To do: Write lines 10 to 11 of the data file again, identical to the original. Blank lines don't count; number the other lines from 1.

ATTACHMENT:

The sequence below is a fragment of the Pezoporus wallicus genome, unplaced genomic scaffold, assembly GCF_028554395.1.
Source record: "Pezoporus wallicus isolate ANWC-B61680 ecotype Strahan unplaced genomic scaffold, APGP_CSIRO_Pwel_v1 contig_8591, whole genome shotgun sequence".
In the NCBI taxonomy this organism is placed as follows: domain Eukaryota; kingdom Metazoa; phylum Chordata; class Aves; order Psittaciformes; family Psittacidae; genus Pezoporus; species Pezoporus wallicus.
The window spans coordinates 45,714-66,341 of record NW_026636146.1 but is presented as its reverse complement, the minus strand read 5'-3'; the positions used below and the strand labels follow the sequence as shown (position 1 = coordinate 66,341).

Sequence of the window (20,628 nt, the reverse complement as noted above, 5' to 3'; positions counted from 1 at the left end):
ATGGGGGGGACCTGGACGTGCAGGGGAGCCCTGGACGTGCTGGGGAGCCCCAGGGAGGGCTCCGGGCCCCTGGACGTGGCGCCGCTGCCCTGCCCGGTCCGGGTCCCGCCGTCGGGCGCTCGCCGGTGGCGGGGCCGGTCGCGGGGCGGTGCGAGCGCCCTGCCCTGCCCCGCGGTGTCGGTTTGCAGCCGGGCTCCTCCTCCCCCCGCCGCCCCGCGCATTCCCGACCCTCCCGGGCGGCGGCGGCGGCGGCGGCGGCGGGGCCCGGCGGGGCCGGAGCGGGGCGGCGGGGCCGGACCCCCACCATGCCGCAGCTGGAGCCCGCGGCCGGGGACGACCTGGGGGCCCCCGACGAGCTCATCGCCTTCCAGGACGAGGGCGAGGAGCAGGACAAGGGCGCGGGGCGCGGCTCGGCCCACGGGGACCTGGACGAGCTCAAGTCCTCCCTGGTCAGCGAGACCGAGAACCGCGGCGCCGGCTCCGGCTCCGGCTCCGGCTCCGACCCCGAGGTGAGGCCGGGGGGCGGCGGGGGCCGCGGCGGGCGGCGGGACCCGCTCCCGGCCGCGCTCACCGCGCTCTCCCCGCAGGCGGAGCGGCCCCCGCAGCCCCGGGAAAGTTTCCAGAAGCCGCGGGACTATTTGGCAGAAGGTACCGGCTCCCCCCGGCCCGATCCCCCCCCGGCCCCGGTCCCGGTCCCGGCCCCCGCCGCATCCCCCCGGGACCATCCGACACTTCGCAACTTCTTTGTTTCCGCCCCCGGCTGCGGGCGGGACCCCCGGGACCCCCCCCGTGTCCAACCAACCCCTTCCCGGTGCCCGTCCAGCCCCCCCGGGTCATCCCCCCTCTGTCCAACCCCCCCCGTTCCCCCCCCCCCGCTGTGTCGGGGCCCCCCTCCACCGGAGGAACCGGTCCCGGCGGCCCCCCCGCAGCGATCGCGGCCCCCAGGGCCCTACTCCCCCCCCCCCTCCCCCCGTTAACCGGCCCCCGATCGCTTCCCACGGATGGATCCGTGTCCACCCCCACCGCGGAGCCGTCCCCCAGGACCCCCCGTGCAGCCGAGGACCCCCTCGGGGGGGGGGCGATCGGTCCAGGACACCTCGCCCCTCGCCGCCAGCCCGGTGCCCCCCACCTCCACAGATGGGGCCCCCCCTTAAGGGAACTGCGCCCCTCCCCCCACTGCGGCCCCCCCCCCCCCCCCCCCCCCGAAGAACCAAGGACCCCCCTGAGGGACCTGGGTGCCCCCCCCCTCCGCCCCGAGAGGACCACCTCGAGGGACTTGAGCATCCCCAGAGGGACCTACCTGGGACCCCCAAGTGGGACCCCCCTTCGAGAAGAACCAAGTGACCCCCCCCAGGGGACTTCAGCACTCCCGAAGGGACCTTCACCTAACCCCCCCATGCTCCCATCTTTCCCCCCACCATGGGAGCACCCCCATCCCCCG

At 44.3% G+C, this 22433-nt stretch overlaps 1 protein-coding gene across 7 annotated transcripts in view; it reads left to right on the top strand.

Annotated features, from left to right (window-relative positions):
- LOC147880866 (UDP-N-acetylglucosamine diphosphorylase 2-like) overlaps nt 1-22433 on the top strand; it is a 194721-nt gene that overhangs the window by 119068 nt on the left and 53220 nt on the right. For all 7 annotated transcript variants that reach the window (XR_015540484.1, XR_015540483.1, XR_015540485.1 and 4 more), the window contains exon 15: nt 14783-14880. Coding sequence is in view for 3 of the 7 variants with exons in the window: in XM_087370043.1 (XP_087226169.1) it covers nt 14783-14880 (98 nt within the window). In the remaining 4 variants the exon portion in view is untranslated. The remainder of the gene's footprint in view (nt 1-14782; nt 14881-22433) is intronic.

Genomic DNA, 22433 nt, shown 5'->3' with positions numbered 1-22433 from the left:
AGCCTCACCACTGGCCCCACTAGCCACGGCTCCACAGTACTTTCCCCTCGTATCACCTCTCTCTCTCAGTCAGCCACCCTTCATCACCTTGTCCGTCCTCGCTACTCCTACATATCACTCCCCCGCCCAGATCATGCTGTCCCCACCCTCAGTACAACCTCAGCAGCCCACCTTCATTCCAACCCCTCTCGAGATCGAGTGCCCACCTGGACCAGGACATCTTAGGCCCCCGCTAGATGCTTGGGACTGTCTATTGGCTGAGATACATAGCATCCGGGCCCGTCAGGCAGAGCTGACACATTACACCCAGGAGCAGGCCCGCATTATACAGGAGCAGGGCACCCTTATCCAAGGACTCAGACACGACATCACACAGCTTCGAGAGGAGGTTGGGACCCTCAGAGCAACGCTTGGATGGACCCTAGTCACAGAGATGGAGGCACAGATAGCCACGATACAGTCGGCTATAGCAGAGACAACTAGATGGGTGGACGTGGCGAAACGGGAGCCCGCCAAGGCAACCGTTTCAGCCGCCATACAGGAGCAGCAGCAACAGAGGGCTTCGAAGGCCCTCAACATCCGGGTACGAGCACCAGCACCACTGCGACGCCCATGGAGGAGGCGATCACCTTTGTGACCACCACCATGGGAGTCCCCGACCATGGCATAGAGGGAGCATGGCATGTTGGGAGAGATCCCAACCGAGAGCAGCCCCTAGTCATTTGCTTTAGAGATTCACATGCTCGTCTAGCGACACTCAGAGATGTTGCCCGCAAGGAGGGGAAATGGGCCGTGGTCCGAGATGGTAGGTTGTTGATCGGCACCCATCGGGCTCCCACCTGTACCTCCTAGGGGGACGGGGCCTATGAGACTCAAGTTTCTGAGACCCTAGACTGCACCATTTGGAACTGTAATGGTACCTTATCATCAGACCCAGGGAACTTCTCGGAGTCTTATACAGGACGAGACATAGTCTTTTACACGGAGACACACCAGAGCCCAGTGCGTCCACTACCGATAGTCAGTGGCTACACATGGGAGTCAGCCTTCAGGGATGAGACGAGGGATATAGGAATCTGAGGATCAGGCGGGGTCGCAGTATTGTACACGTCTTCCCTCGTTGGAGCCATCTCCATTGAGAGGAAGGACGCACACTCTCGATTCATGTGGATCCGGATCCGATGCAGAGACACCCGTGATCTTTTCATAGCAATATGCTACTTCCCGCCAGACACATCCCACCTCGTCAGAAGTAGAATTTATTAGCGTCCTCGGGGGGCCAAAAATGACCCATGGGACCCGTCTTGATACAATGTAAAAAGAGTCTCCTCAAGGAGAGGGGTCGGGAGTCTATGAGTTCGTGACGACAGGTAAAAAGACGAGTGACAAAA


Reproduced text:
Genomic DNA, 22433 nt, shown 5'->3' with positions numbered 1-22433 from the left:
AGCCTCACCACTGGCCCCACTAGCCACGGCTCCACAGTACTTTCCCCTCGTATCACCTCTCTCTCTCAGTCAGCCACCCTTCATCACCTTGTCCGTCCTCGCTACTCCTACATATCACTCCCCCGCCCAGATCATGCTGTCCCCACCCTCAGTACAACCTCAGCAGCCCACCTTCATTCCAACCCCTCTCGAGATCGAGTGCCCACCTGGACCAGGACATCTTAGGCCCCCGCTAGATGCTTGGGACTGTCTATTGGCTGAGATACATAGCATCCGGGCCCGTCAGGCAGAGCTGACACATTACACCCAGGAGCAGGCCCGCATTATACAGGAGCAGGGCACCCTTATCCAAGGACTCAGACACGACATCACACAGCTTCGAGAGGAGGTTGGGACCCTCAGAGCAACGCTTGGATGGACCCTAGTCACAGAGATGGAGGCACAGATAGCCACGATACAGTCGGCTATAGCAGAGACAACTAGATGGGTGGACGTGGCGAAACGGGAGCCCGCCAAGGCAACCGTTTCAGCCGCCATACAGGAGCAGCAGCAACAGAGGGCTTCGAAGGCCCTCAACATCCGGGTACGAGCACCAGCACCACTGCGACGCCCATGGAGGAGGCGATCACCTTTGTGACCACCACCATGGGAGTCCCCGACCATGGCATAGAGGGAGCATGGCATGTTGGGAGAGATCCCAACCGAGAGCAGCCCCTAGTCATTTGCTTTAGAGATTCACATGCTCGTCTAGCGACACTCAGAGATGTTGCCCGCAAGGAGGGGAAATGGGCCGTGGTCCGAGATGGTAGGTTGTTGATCGGCACCCATCGGGCTCCCACCTGTACCTCCTAGGGGGACGGGGCCTATGAGACTCAAGTTTCTGAGACCCTAGACTGCACCATTTGGAACTGTAATGGTACCTTATCATCAGACCCAGGGAACTTCTCGGAGTCTTATACAGGACGAGACATAGTCTTTTACACGGAGACACACCAGAGCCCAGTGCGTCCACTACCGATAGTCAGTGGCTACACATGGGAGTCAGCCTTCAGGGATGAGACGAGGGATATAGGAATCTGAGGATCAGGCGGGGTCGCAGTATTGTACACGTCTTCCCTCGTTGGAGCCATCTCCATTGAGAGGAAGGACGCACACTCTCGATTCATGTGGATCCGGATCCGATGCAGAGACACCCGTGATCTTTTCATAGCAATATGCTACTTCCCGCCAGACACATCCCACCTCGTCAGAAGTAGAATTTATTAGCGTCCTCGGGGGGCCAAAAATGACCCATGGGACCCGTCTTGATACAATGTAAAAAGAGTCTCCTCAAGGAGAGGGGTCGGGAGTCTATGAGTTCGTGACGACAGGTAAAAAGACGAGTGACAAAA